“I was in limbo, taking stock of myself. I needed to reconcile my fears. I asked myself the usual questions: “Who am I? What am I doing? Where am I going? I felt I needed to answer to countless questions. And that is when the idea took root. Thus a journey into the inner self. It would be a summoning of dreams, recollections, forgotten feelings and shadow doubts, and a kind of eternal quest for self-knowledge and acceptance. It would be a catalytic film – for myself, for the actors involved and I hoped, for the people who would see it.”[13]

The self-description Fellini gives here sums up Guido’s state of mind in “8 ½”.

Until the shooting began in May 1962, there was always uncertainty as to whether the movie would really be made. It is the same sort of uncertainty surrounding Guido’s project, the science fiction film, he prepares to begin. Working together Fellini and his co-authors Ennio Flaino, Tullio Pinelli and Brunello Rondi were not able to produce a finished script as they had done on several previous films. “8 ½” was a “bella confusione” and this was actually proposed as a title for the film by Flaino. With only a vague idea of the film, further preparations for it were made: sets were built, actors were chosen and everyone was waiting for the shooting to start. Fellini, however suffered from a serious “director’s block”, much like a writer’s block and completely lost his confidence of being able to direct the film. He locked himself up in his office and began to write a letter of resignation to his producer. Before he finished the letter, his technical crew invited him to a party. In the middle of the grips and technicians, who toasted him and his “masterpiece”, Fellini regained faith in his ability to make “8 ½”:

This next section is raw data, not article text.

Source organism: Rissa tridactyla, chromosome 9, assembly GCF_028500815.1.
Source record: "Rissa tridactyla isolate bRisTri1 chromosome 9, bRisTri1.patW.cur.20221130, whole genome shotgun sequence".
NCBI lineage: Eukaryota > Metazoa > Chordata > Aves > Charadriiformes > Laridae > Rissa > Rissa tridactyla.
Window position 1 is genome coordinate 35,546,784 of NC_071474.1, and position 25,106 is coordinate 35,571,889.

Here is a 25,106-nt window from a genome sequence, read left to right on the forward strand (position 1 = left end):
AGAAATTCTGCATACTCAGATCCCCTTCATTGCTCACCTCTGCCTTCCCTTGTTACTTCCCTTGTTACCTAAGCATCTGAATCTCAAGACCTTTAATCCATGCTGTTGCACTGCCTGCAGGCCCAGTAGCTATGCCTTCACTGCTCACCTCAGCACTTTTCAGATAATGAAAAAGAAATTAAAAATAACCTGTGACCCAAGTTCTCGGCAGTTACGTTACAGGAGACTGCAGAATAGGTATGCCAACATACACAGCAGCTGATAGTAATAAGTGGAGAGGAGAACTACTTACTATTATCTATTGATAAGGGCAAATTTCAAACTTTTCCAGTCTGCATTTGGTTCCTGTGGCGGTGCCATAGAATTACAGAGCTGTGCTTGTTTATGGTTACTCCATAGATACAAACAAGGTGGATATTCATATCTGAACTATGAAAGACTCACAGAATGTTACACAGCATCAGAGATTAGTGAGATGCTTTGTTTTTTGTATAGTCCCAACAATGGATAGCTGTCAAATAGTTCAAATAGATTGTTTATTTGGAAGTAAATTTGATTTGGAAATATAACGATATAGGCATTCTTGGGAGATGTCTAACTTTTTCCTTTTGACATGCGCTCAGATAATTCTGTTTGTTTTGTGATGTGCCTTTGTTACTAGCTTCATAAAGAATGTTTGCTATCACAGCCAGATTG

“I didn’t go back to the office where my half written copout letter was waiting for me (…) I told myself I was in a no exit situation. I was a director who wanted to make a film he no longer remembers. And lo and behold at that very moment everything fell into place. I got straight to the heart of the film. I would narrate everything that had been happening to me. I would make a film telling the story of a director, who no longer knows what film he wanted to make.”[14]

With this comment, Fellini revealed the core of the movie he was about to make, as a closer examination of “8 ½” will show. His film is centred on the figure of Guido Anselmi (Marcello Mastroianni), who is unable to make his due to a paralysing midlife crisis, which he tries to overcome by telling lies and inventing fictions about himself. There is almost no scene in which Guido’s point of view does not dominate the film. Already in the first sequence we have a metaphor for his situation. We see a man trapped inside his car during a traffic jam. Suddenly smoke begins to fill the car. Suffocating, he tries to open the doors, kicks against the windows, but they remain closed. Eventually he escapes through the sliding roof and flies into the sky. The free flight is an illusion: two men (later we will recognize them as agent and press agent of Claudia (Claudia Cardinale), the emerging star Guido wants for his movie) have captured him with a rope and draw him back to earth. The whole setting of the scene is fantastic and unrealistic and when we see a man waking up, we know that the preceding scene was his nightmare. Not until now it is revealed that this man is Guido, a filmmaker who is taking a cure while working on a new movie.